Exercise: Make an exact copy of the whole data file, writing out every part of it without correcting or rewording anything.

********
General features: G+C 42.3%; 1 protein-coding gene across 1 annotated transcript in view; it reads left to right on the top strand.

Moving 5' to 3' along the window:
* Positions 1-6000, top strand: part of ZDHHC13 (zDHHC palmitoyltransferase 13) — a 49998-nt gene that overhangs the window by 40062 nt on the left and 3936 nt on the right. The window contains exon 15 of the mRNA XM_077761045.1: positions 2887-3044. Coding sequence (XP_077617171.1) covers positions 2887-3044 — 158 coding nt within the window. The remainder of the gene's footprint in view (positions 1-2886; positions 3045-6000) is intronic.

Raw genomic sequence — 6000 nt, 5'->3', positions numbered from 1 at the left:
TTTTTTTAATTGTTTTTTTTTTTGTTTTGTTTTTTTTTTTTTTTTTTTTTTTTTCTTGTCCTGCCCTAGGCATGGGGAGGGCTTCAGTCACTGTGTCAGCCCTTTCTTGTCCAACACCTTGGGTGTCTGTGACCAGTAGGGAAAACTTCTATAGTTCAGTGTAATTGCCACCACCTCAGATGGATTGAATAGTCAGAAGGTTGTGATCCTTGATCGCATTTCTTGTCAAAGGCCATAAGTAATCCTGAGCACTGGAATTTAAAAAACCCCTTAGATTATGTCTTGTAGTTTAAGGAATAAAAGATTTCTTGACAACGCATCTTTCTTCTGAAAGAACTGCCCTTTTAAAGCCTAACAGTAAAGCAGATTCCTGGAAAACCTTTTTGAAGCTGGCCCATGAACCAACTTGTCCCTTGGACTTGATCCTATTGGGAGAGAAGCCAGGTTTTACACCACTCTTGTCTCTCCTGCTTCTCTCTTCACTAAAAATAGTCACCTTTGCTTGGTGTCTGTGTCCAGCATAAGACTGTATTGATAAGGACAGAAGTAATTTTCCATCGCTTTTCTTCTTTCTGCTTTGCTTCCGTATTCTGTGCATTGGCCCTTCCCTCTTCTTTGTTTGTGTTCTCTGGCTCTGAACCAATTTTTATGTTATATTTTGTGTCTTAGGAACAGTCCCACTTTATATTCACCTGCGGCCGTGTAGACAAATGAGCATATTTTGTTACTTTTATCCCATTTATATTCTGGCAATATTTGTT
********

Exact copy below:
General features: G+C 42.3%; 1 protein-coding gene across 1 annotated transcript in view; it reads left to right on the top strand.

Moving 5' to 3' along the window:
* Positions 1-6000, top strand: part of ZDHHC13 (zDHHC palmitoyltransferase 13) — a 49998-nt gene that overhangs the window by 40062 nt on the left and 3936 nt on the right. The window contains exon 15 of the mRNA XM_077761045.1: positions 2887-3044. Coding sequence (XP_077617171.1) covers positions 2887-3044 — 158 coding nt within the window. The remainder of the gene's footprint in view (positions 1-2886; positions 3045-6000) is intronic.

Raw genomic sequence — 6000 nt, 5'->3', positions numbered from 1 at the left:
TTTTTTTAATTGTTTTTTTTTTTGTTTTGTTTTTTTTTTTTTTTTTTTTTTTTTCTTGTCCTGCCCTAGGCATGGGGAGGGCTTCAGTCACTGTGTCAGCCCTTTCTTGTCCAACACCTTGGGTGTCTGTGACCAGTAGGGAAAACTTCTATAGTTCAGTGTAATTGCCACCACCTCAGATGGATTGAATAGTCAGAAGGTTGTGATCCTTGATCGCATTTCTTGTCAAAGGCCATAAGTAATCCTGAGCACTGGAATTTAAAAAACCCCTTAGATTATGTCTTGTAGTTTAAGGAATAAAAGATTTCTTGACAACGCATCTTTCTTCTGAAAGAACTGCCCTTTTAAAGCCTAACAGTAAAGCAGATTCCTGGAAAACCTTTTTGAAGCTGGCCCATGAACCAACTTGTCCCTTGGACTTGATCCTATTGGGAGAGAAGCCAGGTTTTACACCACTCTTGTCTCTCCTGCTTCTCTCTTCACTAAAAATAGTCACCTTTGCTTGGTGTCTGTGTCCAGCATAAGACTGTATTGATAAGGACAGAAGTAATTTTCCATCGCTTTTCTTCTTTCTGCTTTGCTTCCGTATTCTGTGCATTGGCCCTTCCCTCTTCTTTGTTTGTGTTCTCTGGCTCTGAACCAATTTTTATGTTATATTTTGTGTCTTAGGAACAGTCCCACTTTATATTCACCTGCGGCCGTGTAGACAAATGAGCATATTTTGTTACTTTTATCCCATTTATATTCTGGCAATATTTGTT